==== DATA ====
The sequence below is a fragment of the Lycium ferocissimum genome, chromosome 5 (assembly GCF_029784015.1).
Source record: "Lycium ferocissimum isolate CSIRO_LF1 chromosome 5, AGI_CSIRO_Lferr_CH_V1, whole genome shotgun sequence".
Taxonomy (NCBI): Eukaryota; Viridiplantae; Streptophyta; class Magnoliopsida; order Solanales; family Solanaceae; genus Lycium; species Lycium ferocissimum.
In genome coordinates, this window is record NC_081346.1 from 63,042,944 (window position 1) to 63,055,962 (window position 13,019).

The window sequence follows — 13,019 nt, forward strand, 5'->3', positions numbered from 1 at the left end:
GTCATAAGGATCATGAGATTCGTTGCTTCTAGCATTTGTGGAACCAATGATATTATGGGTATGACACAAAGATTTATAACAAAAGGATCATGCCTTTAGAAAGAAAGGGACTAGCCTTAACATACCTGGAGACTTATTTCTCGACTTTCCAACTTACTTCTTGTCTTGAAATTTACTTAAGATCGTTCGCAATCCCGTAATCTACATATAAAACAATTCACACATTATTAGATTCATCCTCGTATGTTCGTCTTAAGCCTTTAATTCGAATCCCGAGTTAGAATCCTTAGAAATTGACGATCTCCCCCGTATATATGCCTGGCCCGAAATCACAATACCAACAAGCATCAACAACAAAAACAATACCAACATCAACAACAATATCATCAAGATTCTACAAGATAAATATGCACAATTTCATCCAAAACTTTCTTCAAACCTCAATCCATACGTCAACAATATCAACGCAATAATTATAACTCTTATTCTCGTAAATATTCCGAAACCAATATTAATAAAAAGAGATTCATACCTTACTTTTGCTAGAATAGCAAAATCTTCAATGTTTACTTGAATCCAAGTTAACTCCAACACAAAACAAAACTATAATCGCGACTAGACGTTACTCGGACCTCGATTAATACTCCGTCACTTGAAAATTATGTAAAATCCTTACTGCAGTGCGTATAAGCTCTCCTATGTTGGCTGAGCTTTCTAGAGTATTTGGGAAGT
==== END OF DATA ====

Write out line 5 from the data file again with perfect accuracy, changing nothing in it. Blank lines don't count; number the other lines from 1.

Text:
The window sequence follows — 13,019 nt, forward strand, 5'->3', positions numbered from 1 at the left end: